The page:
The government is bracing to fund a “substantial” number of liabilities relating to negative impacts from Covid-19 jabs, having spent more than £34bn on the vaccine rollout so far.
The Department of Health and Social Care told vaccine manufacturers at the start of the programme that it would cover future claims against producers for any adverse effects of their vaccines which “may add to the cost of the programme in the long term”, according to a Public Account Committee report today.
As of the beginning of the month, 1,984 vaccine-related damages claims have been received by the NHS Business Services Authority, which describes itself as an arm’s length body of the Department of Health and Social Care, managing over £35bn of NHS spend annually,
After hearing evidence from vaccine injured people, including one 55-year-old who can no longer work following a blood clot in their brain, the report said the weight of the claims underline “the importance of having clear, prompt and adequate compensation, arrangements for people in need.”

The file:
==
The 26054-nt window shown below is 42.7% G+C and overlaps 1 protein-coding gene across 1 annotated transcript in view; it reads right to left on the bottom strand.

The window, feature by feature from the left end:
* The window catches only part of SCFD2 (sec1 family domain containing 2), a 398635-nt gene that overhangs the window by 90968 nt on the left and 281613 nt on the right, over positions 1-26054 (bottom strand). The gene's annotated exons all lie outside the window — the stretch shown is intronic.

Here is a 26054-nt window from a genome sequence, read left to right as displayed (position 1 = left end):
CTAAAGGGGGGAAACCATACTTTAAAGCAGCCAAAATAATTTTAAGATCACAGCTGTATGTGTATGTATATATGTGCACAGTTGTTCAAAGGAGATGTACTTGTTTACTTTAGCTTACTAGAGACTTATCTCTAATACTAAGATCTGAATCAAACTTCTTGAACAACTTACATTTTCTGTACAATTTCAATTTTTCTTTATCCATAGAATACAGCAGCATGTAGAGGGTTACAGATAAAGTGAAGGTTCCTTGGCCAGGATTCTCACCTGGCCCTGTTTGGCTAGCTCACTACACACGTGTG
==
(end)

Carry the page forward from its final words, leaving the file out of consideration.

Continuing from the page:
The Department told the Committee it had a “substantial number of contingent liabilities” relating to vaccine side-effects and has been “seeking to reduce their value.”
By the end of October 2021, the government had spent £5.6bn on vaccines, less than many other parts of the Covid-19 response, such as the £13.5bn on by NHS Test and Trace between 2020 and 2021 and the £15bn spent on PPE in the same period.
While the government is yet to reveal Covid-19 spending for this year, it had initially set aside £37bn for the contact tracing scheme, the equivalent of 20 per cent of the NHS’s entire annual budget.
“It typically takes ten years to develop a vaccine, approve it for use and roll it out to the public,” the report added. “For Covid-19 vaccines, only eight months elapsed between setting up the vaccine the Vaccine Taskforce to procure potential Covid-19 vaccines and the start of the NHS rollout.